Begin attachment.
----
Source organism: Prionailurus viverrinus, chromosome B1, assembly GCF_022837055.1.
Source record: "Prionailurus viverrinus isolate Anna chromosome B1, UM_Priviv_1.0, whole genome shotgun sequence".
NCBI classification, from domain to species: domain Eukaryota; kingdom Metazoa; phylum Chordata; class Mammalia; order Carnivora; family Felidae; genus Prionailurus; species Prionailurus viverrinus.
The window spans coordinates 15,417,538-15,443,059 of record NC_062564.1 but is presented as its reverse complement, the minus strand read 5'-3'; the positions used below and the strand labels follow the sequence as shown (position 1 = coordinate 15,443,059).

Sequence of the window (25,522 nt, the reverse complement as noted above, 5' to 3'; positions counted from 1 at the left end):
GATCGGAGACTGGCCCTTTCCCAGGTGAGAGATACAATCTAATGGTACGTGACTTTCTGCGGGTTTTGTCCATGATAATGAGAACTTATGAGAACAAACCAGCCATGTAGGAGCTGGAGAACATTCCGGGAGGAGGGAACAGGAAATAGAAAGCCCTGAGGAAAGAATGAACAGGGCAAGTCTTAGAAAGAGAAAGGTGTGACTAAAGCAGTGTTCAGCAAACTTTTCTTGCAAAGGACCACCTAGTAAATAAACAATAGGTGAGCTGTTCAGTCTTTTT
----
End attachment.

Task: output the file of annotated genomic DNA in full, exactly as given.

Source organism: Prionailurus viverrinus, chromosome B1, assembly GCF_022837055.1.
Source record: "Prionailurus viverrinus isolate Anna chromosome B1, UM_Priviv_1.0, whole genome shotgun sequence".
NCBI classification, from domain to species: domain Eukaryota; kingdom Metazoa; phylum Chordata; class Mammalia; order Carnivora; family Felidae; genus Prionailurus; species Prionailurus viverrinus.
The window spans coordinates 15,417,538-15,443,059 of record NC_062564.1 but is presented as its reverse complement, the minus strand read 5'-3'; the positions used below and the strand labels follow the sequence as shown (position 1 = coordinate 15,443,059).

Sequence of the window (25,522 nt, the reverse complement as noted above, 5' to 3'; positions counted from 1 at the left end):
GATCGGAGACTGGCCCTTTCCCAGGTGAGAGATACAATCTAATGGTACGTGACTTTCTGCGGGTTTTGTCCATGATAATGAGAACTTATGAGAACAAACCAGCCATGTAGGAGCTGGAGAACATTCCGGGAGGAGGGAACAGGAAATAGAAAGCCCTGAGGAAAGAATGAACAGGGCAAGTCTTAGAAAGAGAAAGGTGTGACTAAAGCAGTGTTCAGCAAACTTTTCTTGCAAAGGACCACCTAGTAAATAAACAATAGGTGAGCTGTTCAGTCTTTTT